How Is Cerebral Palsy Diagnosed?
Events that cause a child to develop CP, including medical malpractice, frequently occur around the time of birth. But typically, CP is not diagnosed until significant motor impairment shows itself, which may take more than a year. Following an observational diagnosis of assessing key milestones that your child has or has not hit per the appropriate developmental timeline, we recommend you contact your pediatrician or family physician if you’re noticing common signs of cerebral palsy in your infant or newborn.
If your doctor thinks your child is showing early signs of cerebral palsy, they’ll perform a series of tests to diagnose the condition properly. In many cases, your child’s pediatrician will refer you to a pediatric neurologist, who specializes in diseases that affect a child’s nervous system. From there, the pediatric neurologist will conduct several neurological tests (as shared below) to determine if your child has CP. Though there’s not a single test or scan that can definitively confirm CP, several types of diagnostic tests can help provide evidence that your child may have CP.
Imaging Tests and Brain Scans
CP develops when a brain injury occurs during a child’s neurological development. Imaging testing allows doctors to view and assess a child’s brain injuries. Neuroimaging involves taking pictures of the brain through non-invasive measures.
There are various types of imaging tests and brain scans a doctor may perform, such as computerized tomography (CT). During a CT scan, several X-rays are taken from multiple angles to create cross-sections of the brain. The number of angles taken provides a more detailed view of the brain as opposed to straightforward X-rays.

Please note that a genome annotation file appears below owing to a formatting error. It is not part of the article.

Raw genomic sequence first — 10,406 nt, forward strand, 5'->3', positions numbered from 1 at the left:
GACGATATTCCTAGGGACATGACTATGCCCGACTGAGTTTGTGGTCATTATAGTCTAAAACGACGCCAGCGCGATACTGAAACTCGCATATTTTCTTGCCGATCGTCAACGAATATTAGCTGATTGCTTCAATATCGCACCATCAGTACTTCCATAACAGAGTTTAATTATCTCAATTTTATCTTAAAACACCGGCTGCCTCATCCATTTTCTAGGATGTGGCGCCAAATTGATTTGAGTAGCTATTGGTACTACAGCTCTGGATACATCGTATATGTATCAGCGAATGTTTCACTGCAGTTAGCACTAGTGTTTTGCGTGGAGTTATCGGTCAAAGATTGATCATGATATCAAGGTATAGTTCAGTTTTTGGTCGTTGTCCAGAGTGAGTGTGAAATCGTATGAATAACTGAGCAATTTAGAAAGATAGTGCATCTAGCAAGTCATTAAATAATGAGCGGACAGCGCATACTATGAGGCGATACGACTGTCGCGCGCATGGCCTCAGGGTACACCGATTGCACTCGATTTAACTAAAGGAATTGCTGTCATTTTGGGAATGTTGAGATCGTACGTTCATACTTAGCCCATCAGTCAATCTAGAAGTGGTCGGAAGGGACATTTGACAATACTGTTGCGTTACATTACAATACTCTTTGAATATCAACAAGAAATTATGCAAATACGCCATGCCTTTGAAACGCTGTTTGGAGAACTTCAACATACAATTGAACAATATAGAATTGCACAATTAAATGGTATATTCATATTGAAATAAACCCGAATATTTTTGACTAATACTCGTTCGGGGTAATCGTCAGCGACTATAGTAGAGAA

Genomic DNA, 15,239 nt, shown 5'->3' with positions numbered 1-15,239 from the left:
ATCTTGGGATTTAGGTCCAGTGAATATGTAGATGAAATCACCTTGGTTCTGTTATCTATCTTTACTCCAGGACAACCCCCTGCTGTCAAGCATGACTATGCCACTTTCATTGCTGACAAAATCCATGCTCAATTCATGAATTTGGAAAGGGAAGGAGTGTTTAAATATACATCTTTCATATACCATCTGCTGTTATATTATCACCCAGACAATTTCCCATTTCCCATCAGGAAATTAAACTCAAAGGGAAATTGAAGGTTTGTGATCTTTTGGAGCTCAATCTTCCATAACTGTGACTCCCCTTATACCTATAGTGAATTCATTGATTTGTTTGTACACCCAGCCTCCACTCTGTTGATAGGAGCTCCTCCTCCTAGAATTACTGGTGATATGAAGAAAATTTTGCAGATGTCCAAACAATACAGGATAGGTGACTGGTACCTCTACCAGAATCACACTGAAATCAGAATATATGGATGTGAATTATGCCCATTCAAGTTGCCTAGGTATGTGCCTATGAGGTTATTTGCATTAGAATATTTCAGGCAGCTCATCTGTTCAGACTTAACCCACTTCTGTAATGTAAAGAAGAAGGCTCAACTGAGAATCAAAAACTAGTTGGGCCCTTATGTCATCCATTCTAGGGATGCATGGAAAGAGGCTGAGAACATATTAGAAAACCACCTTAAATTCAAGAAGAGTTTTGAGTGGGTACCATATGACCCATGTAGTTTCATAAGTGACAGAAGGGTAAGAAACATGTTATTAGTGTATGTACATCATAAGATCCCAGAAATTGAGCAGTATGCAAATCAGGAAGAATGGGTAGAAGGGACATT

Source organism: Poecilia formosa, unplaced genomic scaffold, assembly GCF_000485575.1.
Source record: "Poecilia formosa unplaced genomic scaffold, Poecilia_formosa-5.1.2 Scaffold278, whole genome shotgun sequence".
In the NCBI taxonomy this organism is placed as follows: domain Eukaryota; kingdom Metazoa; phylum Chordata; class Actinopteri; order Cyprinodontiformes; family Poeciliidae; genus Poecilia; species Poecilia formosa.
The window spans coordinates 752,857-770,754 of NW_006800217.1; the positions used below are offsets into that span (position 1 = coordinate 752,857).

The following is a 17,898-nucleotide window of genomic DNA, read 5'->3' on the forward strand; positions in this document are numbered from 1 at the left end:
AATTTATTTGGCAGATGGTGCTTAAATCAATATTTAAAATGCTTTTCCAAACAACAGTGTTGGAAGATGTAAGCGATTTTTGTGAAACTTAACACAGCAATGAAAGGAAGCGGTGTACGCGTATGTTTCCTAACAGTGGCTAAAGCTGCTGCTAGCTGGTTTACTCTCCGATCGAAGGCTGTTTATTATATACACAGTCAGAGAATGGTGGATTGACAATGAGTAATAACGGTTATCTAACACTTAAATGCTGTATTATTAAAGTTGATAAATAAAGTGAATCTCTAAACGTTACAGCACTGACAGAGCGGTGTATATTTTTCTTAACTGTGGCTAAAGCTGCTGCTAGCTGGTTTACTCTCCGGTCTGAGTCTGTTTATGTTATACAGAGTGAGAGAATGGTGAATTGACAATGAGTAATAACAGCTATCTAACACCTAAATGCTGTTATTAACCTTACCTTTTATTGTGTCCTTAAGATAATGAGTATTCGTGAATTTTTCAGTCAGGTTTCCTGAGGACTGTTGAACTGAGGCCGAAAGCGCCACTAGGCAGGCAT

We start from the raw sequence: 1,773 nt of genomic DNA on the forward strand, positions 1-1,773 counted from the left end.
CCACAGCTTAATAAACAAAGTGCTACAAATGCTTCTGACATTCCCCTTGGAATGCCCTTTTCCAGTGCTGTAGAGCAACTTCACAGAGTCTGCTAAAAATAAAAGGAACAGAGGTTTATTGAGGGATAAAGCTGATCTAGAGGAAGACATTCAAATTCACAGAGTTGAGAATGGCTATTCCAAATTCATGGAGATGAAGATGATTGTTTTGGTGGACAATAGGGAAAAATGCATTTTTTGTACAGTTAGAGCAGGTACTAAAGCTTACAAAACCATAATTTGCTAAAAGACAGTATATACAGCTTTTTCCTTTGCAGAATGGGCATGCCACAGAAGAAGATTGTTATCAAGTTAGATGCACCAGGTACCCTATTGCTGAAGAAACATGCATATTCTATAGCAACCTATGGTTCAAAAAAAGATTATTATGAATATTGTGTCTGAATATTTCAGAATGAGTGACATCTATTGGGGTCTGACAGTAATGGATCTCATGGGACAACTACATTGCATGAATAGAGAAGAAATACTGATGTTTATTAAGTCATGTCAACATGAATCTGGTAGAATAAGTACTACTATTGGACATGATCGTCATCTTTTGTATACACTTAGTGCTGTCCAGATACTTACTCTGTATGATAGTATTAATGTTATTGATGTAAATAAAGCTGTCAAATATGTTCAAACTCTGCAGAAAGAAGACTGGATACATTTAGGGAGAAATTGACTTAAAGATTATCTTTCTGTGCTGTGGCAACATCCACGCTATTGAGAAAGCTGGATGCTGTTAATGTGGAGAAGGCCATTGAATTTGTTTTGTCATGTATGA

Magnetic Resonance Imaging (MRI)
Doctors also regularly conduct MRI scans to help diagnose CP. Because of the detailed brain images an MRI can produce, it’s often one of the first tests a doctor might choose to perform. An MRI scan uses powerful magnets and radio waves to produce a 3D image of the brain in black and white. After the MRI, doctors view the images that show the activity of your child’s brain. Based on their observations, they can determine if there is any irregular behavior, lesions on the brain, or malformations, all of which may indicate brain damage.
MRI scans allow a doctor to determine if your child has CP and what may have caused it. While an MRI is a non-invasive, pain-free, safe, and effective way to monitor your child’s irregular brain behavior, it may take up to an hour and is a loud process. Doctors often recommend giving your child a light sedative beforehand so he or she remains still and calm throughout the scanning.
Since epilepsy is extremely common for a child with CP, frequent seizures are one of the many signs of brain dysfunction in infants and newborns. To make a proper diagnosis, it is important to get an EEG if your child experiences frequent seizures or shows other signs of epilepsy. An EEG measures the electrical activity in the brain. During the test, doctors attach small metal patches called electrodes to the scalp to record electrical waves in your child’s brain.
An EEG is a painless procedure that gives doctors a clearer understanding of what’s going on. Essentially, it allows the doctors to determine if your child has any kind of brain disorder.
Another type of imaging test is a cranial ultrasound that uses sound waves to take an image of the brain. Cranial ultrasounds are mainly used to determine if an infant had bleeding in the brain, such as an intracranial hemorrhage. If a doctor suspects brain trauma around the time of birth, they may conduct a cranial ultrasound to confirm it. During the ultrasound, a doctor photographs the brain while primarily focusing on the white tissue around it.
After each test, you’ll be provided with the results and a professional opinion about the diagnosis and prognosis. When your child receives a CP diagnosis, it helps you understand their health status and get them the treatment they need as soon as possible.
Though there are several ways to treat CP after a diagnosis, your child’s CP may have a large impact on your family. If you suspect that your loved one’s CP is the result of medical malpractice, you may have a case and be eligible for compensation. Janet, Janet & Suggs, LLC has a history of helping families with these types of cases across the country. Contact us today for legal advice.